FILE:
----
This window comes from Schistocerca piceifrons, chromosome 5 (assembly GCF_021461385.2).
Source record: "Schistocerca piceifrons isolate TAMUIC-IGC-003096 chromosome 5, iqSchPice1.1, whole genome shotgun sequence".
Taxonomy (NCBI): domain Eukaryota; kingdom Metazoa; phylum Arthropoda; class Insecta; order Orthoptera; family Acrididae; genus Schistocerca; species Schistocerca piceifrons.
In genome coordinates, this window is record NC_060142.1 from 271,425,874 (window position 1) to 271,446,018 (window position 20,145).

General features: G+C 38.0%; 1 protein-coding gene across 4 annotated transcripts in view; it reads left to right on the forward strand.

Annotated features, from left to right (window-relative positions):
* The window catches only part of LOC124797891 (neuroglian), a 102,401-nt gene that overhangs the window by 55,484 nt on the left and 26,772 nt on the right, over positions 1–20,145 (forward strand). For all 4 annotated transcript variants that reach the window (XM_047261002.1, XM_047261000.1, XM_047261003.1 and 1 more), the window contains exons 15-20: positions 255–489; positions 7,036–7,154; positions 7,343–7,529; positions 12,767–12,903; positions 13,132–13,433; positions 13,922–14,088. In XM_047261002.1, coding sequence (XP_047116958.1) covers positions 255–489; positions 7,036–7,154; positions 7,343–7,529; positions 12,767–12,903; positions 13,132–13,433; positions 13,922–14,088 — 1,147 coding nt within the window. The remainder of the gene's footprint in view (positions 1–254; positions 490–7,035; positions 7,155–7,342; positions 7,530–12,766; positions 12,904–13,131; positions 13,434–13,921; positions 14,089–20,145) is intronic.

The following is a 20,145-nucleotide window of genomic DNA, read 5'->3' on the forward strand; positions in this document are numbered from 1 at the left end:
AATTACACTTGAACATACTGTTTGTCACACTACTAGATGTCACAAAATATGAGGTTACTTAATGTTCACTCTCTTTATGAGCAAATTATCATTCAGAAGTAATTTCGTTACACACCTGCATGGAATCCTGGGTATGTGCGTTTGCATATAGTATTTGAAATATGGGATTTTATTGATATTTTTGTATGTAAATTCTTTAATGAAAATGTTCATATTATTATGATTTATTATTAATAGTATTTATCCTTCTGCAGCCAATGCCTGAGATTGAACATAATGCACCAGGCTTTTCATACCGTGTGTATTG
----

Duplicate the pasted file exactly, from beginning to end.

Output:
This window comes from Schistocerca piceifrons, chromosome 5 (assembly GCF_021461385.2).
Source record: "Schistocerca piceifrons isolate TAMUIC-IGC-003096 chromosome 5, iqSchPice1.1, whole genome shotgun sequence".
Taxonomy (NCBI): domain Eukaryota; kingdom Metazoa; phylum Arthropoda; class Insecta; order Orthoptera; family Acrididae; genus Schistocerca; species Schistocerca piceifrons.
In genome coordinates, this window is record NC_060142.1 from 271,425,874 (window position 1) to 271,446,018 (window position 20,145).

General features: G+C 38.0%; 1 protein-coding gene across 4 annotated transcripts in view; it reads left to right on the forward strand.

Annotated features, from left to right (window-relative positions):
* The window catches only part of LOC124797891 (neuroglian), a 102,401-nt gene that overhangs the window by 55,484 nt on the left and 26,772 nt on the right, over positions 1–20,145 (forward strand). For all 4 annotated transcript variants that reach the window (XM_047261002.1, XM_047261000.1, XM_047261003.1 and 1 more), the window contains exons 15-20: positions 255–489; positions 7,036–7,154; positions 7,343–7,529; positions 12,767–12,903; positions 13,132–13,433; positions 13,922–14,088. In XM_047261002.1, coding sequence (XP_047116958.1) covers positions 255–489; positions 7,036–7,154; positions 7,343–7,529; positions 12,767–12,903; positions 13,132–13,433; positions 13,922–14,088 — 1,147 coding nt within the window. The remainder of the gene's footprint in view (positions 1–254; positions 490–7,035; positions 7,155–7,342; positions 7,530–12,766; positions 12,904–13,131; positions 13,434–13,921; positions 14,089–20,145) is intronic.

The following is a 20,145-nucleotide window of genomic DNA, read 5'->3' on the forward strand; positions in this document are numbered from 1 at the left end:
AATTACACTTGAACATACTGTTTGTCACACTACTAGATGTCACAAAATATGAGGTTACTTAATGTTCACTCTCTTTATGAGCAAATTATCATTCAGAAGTAATTTCGTTACACACCTGCATGGAATCCTGGGTATGTGCGTTTGCATATAGTATTTGAAATATGGGATTTTATTGATATTTTTGTATGTAAATTCTTTAATGAAAATGTTCATATTATTATGATTTATTATTAATAGTATTTATCCTTCTGCAGCCAATGCCTGAGATTGAACATAATGCACCAGGCTTTTCATACCGTGTGTATTG